124. The system of claim 123 wherein predicting comprises using at least one of: (a) a decision tree; (b) a neural network; or (c) a support vector machine.
125. The system of claim 122 wherein identifying comprises using a Kullback-Leibler divergence.
126. The system of claim 122 wherein identifying the temporal profile further comprises smoothing the temporal data associated with a results set of documents.
Description
BACKGROUND

In information searching, many search queries are ambiguous. Ambiguity in the context of search exists when a number of possible interpretations may exist for a given query.

A query is a description of a user's search need. For web searching, a query is typically a short sequence of words that the user thinks describe the relevant document or would be in the relevant document. For email searching, a query may be words the user thinks describe the relevant email, or may be in the relevant email, such as: the name of the writer of the email; the email address of the writer of the email; the names of others who also received the email; or other information. For image searching, a query may be words which describe the image, words which may be on the same page as the image, an image which is ‘like’ the target image, or the like.

A document is a unit of information returned in response to a search query. For web searching, a basic document is a web page, it may for example be a web page containing a news story. For email searching, a basic document is an email. For image searching, a basic document is an image. A document may also be a log of the queries in a user search session. Fragments of these units are also considered to be ‘documents’, i.e. our unit of information may be a paragraph from a web page or email, or a portion of an image. A document may also be a session of user search queries.

Searching documents, generally involves looking at the words or the content of the document. What is needed is a technique for more intelligently searching such databases.

Documents with time stamps, such as news stories and emails, are an important source of information that people access daily. Traditional tools for searching these collections either ignore the temporal information, sorting by content relevance to the query, or use the timestamps simply to allow the user to sort by chronological order. Traditional methods for detailing with temporal information are inadequate in their understanding of when a query is temporally structured and dealing with a query when it is temporally structured.

What is needed is a system that does not merely construct timelines from arbitrary sets of documents, but instead a system that is able to implement this task in the context of search refinement, when appropriate. What is needed is a system that predicts when a user is interested in temporally structured information. Further, what is needed is a system that is able to present a summary of that information and to obtain feedback from the user.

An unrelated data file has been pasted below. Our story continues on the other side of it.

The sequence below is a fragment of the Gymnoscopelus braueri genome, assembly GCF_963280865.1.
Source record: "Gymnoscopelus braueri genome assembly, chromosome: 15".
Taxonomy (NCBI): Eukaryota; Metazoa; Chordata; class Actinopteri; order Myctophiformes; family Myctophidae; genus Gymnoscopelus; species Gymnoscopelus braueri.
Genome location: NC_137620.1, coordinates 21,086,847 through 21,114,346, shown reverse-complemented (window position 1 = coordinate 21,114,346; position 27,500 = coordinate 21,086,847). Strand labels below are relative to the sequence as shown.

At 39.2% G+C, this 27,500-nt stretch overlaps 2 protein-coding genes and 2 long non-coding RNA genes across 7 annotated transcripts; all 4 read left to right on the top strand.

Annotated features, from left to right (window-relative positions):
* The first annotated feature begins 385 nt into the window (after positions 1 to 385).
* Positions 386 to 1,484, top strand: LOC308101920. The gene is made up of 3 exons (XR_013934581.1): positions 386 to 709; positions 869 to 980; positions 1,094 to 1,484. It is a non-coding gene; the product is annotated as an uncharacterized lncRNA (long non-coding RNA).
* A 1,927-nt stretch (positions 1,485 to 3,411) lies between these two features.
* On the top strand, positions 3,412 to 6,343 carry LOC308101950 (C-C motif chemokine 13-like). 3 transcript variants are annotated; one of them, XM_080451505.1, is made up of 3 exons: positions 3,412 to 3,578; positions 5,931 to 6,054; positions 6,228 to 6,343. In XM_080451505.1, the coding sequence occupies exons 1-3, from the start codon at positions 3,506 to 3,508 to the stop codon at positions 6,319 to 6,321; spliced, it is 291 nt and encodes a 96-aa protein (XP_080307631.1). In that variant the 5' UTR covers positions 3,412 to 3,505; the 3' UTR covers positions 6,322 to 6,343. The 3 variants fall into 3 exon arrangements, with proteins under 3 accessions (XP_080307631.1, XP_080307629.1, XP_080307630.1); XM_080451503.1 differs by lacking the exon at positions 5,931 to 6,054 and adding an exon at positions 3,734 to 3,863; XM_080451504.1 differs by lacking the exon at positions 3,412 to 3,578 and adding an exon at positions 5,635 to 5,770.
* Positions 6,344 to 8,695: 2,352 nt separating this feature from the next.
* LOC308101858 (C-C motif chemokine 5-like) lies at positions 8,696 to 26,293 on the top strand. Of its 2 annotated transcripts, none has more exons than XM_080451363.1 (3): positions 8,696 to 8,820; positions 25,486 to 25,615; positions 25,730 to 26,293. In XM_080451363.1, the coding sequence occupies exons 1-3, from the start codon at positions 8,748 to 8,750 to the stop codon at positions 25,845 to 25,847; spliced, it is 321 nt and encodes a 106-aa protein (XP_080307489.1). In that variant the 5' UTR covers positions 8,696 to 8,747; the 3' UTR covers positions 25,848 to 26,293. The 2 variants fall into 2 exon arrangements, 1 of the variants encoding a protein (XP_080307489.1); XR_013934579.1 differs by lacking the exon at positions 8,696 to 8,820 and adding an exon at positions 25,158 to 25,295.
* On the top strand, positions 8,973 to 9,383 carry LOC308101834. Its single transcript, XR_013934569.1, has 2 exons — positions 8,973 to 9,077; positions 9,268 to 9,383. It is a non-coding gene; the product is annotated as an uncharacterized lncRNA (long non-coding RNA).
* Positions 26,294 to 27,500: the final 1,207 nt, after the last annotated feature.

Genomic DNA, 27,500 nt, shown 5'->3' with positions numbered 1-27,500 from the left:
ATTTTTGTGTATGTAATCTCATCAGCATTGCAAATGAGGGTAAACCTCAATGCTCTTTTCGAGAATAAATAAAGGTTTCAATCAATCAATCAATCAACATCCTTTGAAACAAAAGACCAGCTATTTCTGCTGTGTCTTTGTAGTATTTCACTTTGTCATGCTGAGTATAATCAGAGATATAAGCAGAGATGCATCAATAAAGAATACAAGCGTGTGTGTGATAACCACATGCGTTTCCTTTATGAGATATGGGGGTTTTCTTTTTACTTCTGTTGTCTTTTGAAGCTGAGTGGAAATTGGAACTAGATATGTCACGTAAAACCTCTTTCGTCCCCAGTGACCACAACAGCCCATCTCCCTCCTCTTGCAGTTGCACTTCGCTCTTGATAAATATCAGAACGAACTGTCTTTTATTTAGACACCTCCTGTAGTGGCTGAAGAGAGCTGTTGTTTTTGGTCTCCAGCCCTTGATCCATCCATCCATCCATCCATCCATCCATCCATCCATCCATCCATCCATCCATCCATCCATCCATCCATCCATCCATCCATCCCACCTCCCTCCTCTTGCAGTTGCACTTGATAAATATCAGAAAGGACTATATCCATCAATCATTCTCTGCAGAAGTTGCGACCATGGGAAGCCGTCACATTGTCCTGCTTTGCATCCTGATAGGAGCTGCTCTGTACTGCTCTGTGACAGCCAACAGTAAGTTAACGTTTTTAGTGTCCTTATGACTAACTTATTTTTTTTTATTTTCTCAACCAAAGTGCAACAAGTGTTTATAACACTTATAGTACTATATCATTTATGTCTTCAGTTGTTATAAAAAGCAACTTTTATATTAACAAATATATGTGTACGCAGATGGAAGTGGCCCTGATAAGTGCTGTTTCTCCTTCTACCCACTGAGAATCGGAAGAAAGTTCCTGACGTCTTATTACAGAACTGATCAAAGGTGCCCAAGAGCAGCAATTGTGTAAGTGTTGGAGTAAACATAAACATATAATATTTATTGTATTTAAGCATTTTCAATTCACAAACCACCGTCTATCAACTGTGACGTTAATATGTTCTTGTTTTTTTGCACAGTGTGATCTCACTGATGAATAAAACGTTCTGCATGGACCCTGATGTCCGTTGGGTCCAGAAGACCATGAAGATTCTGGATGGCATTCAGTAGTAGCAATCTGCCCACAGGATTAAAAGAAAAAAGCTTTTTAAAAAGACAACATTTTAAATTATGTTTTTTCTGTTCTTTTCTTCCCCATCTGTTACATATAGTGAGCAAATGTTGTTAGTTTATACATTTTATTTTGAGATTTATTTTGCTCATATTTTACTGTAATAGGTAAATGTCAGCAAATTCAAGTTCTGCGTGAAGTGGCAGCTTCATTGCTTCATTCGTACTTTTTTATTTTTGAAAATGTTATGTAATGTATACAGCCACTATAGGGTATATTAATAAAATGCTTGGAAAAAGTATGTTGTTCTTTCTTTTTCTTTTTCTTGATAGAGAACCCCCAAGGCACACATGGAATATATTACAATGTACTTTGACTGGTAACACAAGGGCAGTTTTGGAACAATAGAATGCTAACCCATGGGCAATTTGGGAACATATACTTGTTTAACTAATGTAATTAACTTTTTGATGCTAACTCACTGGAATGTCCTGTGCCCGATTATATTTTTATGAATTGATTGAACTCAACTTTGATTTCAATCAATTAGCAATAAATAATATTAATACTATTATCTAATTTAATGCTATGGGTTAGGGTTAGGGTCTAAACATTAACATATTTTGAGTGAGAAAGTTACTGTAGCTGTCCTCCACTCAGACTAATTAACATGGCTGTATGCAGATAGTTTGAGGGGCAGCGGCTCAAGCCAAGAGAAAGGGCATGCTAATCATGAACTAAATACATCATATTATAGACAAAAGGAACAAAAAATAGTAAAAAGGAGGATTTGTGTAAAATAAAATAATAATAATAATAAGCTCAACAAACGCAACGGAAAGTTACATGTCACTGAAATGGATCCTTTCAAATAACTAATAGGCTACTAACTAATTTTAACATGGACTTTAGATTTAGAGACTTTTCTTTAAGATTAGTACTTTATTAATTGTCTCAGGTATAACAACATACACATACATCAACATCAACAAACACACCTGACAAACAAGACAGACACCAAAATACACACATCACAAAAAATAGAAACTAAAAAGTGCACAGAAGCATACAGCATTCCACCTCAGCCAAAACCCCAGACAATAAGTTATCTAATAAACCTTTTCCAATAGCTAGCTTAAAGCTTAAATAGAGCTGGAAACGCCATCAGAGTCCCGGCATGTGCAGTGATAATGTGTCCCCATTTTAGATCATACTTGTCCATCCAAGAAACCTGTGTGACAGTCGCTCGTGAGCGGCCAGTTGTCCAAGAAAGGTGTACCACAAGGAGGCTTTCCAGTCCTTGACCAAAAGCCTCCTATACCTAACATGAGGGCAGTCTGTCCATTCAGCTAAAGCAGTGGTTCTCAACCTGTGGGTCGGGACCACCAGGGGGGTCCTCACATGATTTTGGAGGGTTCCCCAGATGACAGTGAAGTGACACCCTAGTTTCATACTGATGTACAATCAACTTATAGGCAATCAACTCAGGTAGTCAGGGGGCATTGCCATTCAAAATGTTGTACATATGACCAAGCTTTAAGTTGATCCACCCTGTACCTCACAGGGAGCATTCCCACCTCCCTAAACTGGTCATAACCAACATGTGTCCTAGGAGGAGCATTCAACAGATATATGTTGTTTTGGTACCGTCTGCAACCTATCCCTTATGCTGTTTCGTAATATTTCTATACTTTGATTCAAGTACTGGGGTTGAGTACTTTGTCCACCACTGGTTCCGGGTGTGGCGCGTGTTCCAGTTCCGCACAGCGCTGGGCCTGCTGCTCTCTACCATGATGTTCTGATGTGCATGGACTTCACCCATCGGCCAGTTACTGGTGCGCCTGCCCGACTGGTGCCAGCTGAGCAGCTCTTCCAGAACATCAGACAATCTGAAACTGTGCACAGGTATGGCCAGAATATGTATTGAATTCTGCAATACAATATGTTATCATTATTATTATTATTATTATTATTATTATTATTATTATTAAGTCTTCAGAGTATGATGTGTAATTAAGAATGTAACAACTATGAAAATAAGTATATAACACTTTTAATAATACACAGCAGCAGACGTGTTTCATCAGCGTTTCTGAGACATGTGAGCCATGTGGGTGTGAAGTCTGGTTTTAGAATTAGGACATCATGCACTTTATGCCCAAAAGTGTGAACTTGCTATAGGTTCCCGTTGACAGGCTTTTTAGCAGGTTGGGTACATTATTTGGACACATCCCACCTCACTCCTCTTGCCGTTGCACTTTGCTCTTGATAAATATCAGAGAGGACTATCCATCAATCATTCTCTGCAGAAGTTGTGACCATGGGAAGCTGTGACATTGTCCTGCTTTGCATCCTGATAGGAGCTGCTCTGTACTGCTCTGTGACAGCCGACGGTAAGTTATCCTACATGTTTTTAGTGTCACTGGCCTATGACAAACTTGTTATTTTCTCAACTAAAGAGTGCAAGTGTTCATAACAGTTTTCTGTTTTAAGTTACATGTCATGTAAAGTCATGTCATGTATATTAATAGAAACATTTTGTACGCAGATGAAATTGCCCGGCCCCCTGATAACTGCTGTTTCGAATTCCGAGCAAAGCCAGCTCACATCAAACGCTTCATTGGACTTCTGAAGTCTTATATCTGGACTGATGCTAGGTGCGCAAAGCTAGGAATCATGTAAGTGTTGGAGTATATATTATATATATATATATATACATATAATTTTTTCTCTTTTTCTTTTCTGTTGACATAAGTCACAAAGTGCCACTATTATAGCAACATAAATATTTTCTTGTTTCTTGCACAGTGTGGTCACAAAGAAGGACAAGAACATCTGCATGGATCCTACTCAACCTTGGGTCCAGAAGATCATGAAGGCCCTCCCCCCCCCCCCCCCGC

SUMMARY

In certain implementations, a system and/or method is given for providing search results in response to a search query. In this implementation, a temporal profile of the search query is built from temporal data associated with documents retrieved in response to the search query. From features of the temporal profile it is determined whether the search query would benefit from relevance feedback from a user. If there is a determination that the search query will benefit from the relevance feedback, relevance feedback is sought from the user. Search results are provided based on the relevance feedback.

In some implementations, determining whether the search query would benefit from relevance feedback includes classifying the search query based on the temporal profile of the search query. This may be implemented using a combination of features of the temporal profile such as the divergence, the autocorrelation, the statistics of the rank order, or the burst model. The features are the inputs to a predictive model such as a decision tree, a neural network, a support vector machine, another learning algorithm, etc., which determines the temporal classification of the search.

In some implementations, a system and/or method for predicting an average precision of the search query is provided which includes using a combination of the features of the temporal profile along with a content feature, such as content clarity, for example. The features are the inputs to a predictive model such as a decision tree, a neural network, a support vector machine, another learning algorithm, etc., which predicts the average precision of the search query. The average precision is used to determine whether the search query would benefit from relevance feedback.

To obtain relevance feedback from the user, in certain implementations a display is constructed capable of being displayed on an interactive user interface that incorporates an indication of the temporal nature of the search query. In some implementations, this may include constructing an interactive timeline having temporal event indicators with corresponding event summaries. In certain implementations, this may include constructing a listing. The features may be used for influencing the rank order of the search results in the listing.